by Meet the Boss

Staying afloat in the riptide of convergence

Aug 25, 2010
Financial Services IndustryIT StrategyMobile Apps

In recent years the Middle East has seen significant growth in many different markets but few as dramatic as in the information technology sector. This has been facilitated by the region encouraging private companies, as well as a more hands-off approach by local and federal governments, allowing for ease of foreign travel.

With business getting done easier and over wider markets, corporations in the Middle East are looking at their internal IT infrastructures to determine the best ways to bring products to market efficiently, provide the best services to their customers and protect internal and external data. These are especially key areas of focus when concerns about broadband capabilities are replaced with a stronger mobile and IT convergence shift.

The chief concern for Marwan Al Siddiqi, IT director at Al Rajhi Investment Group, had been experiencing unacceptable internet speed which hampered the ability to grow. This has now transformed into the need to identify the technologies and trends that will drive greater efficiency in the delivery of IT. As a result he will be looking at the appropriate technologies to accomplish this at the CIO Summit MENA in Abu Dhabi in November.

As telecoms and IT move closer towards convergence, the ways in which organisations use the communications components to support business activities continues to change. The old days of telecoms players expecting users to fit their business needs into a rigid, expensive highly technology-focused set of services is being challenged. Instead of hiding behind technology, telcos and their partners need to hide the technology while exposing the services and how they relate to the business within which they are being used.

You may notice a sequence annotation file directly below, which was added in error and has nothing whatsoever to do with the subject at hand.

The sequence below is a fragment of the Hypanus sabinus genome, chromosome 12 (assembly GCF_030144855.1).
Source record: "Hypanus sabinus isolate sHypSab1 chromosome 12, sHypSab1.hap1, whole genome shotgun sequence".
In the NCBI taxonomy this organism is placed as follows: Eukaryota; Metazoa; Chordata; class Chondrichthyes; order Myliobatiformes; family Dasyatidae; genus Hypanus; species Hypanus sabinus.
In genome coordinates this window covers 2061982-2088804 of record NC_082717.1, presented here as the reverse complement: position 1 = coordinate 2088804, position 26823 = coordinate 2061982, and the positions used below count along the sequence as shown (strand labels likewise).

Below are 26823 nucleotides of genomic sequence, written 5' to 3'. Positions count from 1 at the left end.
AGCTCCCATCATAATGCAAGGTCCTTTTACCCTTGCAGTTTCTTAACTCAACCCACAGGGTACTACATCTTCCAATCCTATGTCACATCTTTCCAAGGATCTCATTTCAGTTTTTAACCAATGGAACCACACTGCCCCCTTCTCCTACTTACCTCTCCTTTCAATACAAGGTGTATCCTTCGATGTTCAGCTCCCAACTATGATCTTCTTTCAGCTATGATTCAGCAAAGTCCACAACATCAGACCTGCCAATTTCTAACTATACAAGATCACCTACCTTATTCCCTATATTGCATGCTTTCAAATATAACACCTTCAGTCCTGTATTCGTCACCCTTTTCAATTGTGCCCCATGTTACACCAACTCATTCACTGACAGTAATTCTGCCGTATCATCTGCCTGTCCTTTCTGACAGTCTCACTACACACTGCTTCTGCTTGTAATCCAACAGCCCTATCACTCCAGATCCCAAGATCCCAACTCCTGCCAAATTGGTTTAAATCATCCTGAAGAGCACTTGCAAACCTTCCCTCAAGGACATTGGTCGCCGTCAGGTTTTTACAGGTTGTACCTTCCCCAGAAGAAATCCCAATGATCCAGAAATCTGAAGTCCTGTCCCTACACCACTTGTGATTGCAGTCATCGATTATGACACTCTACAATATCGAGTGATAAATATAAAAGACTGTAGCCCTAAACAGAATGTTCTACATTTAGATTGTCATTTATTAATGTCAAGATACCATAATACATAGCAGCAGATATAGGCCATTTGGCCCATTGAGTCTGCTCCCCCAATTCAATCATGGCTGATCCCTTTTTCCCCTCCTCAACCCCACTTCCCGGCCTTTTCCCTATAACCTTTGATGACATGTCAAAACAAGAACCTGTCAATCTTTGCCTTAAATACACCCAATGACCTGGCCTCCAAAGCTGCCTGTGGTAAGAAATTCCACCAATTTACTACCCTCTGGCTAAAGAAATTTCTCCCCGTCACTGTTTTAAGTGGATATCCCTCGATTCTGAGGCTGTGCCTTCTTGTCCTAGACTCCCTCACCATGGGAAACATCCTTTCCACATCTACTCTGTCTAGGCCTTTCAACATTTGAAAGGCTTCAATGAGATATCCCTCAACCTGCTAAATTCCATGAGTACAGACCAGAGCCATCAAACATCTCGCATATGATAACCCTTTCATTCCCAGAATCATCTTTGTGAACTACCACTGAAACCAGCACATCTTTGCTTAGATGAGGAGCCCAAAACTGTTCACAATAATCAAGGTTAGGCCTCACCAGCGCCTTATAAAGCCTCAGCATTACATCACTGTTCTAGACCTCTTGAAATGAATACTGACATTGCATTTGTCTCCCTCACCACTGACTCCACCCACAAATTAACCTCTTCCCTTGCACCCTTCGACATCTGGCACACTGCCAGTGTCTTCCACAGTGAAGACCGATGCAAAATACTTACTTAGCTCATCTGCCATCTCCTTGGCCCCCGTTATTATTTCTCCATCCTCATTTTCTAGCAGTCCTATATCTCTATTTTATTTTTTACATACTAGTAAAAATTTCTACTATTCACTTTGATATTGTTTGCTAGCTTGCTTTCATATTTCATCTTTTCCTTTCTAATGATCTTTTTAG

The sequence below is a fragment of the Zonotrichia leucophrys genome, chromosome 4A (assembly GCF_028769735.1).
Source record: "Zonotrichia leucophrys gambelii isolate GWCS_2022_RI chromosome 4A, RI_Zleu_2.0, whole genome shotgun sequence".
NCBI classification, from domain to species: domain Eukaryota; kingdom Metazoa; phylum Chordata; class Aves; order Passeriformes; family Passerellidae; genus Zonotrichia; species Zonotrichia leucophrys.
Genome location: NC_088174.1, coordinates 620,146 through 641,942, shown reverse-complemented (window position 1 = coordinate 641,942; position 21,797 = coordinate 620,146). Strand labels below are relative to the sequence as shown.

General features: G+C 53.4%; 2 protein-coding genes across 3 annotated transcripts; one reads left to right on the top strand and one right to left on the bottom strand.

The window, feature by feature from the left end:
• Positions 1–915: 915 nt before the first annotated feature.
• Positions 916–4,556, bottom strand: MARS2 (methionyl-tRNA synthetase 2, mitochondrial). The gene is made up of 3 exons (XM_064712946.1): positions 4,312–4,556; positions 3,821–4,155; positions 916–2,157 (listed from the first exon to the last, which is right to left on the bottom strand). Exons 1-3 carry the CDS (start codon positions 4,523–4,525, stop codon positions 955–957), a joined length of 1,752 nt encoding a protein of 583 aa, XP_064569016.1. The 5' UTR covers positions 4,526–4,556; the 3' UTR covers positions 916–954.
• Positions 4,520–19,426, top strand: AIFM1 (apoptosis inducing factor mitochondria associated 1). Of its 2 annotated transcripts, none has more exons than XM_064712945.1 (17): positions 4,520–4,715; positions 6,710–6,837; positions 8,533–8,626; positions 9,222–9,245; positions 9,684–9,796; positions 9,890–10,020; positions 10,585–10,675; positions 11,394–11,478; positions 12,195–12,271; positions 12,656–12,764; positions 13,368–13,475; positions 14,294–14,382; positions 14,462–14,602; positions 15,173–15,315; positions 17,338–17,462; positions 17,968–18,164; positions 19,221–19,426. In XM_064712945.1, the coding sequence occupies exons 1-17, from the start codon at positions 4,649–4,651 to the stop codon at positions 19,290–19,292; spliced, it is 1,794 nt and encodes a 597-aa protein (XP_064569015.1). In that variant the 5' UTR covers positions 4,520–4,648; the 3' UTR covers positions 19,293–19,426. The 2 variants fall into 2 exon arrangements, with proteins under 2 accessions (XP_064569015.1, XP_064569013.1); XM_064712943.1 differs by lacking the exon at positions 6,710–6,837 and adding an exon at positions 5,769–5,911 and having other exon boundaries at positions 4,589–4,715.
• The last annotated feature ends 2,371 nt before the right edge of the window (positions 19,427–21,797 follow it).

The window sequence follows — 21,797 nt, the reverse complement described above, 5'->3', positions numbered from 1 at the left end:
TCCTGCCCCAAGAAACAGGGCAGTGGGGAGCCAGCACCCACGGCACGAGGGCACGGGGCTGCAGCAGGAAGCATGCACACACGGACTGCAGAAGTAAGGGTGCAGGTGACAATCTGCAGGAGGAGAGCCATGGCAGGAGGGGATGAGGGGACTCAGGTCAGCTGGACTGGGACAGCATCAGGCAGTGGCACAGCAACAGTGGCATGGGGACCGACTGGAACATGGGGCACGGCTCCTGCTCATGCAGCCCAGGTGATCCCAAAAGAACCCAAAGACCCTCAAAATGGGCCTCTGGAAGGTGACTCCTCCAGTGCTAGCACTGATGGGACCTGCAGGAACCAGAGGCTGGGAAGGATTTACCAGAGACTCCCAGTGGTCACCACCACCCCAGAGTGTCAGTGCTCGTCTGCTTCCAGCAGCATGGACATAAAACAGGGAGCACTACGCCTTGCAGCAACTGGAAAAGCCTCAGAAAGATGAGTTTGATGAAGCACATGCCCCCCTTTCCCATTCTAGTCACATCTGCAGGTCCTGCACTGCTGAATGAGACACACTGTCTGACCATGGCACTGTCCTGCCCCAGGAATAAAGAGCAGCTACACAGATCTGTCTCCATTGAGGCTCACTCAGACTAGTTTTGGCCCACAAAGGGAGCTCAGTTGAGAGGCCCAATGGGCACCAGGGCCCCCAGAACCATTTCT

This has been accentuated most recently by the current news that Intel will be acquiring McAfee for $7.68bn in cash. This will be beneficial to most CIOs and IT directors when utilising Intel servers due to the added level of security and management systems that will become inherent in the imbedded Intel hardware. Graham Titterinton, principal analyst at Ovum, explains that: “McAfee’s products extend beyond IT security into governance and aspects of systems management, and so this acquisition will increase Intel’s exposure to the CxO level executives in the world’s largest organisations.”

These executives will discuss the need for appropriate CRM software needed in a region predicted to experience annual compound growth in CRM software purchases of 12 to 13 per cent until 2012. This becomes a gain or loss of competitive advantage if competing companies are lacking in an effective way to communicate and provide services to their customers.

More and more companies in the Middle East are becoming interested in deploying high-end technology to gain competitive advantage while at the same trying to keep their IT infrastructure costs to a minimum. As a result, the IT services market in this region is predicted to grow rapidly over the next two years, reaching $3.5bn by 2011 with exceptional growth expected in outsourced services, particularly in managed network and desktop services. However, can the quality of IT services delivered to end-users in the Middle East keep up with and challenge the standards seen on a global basis?

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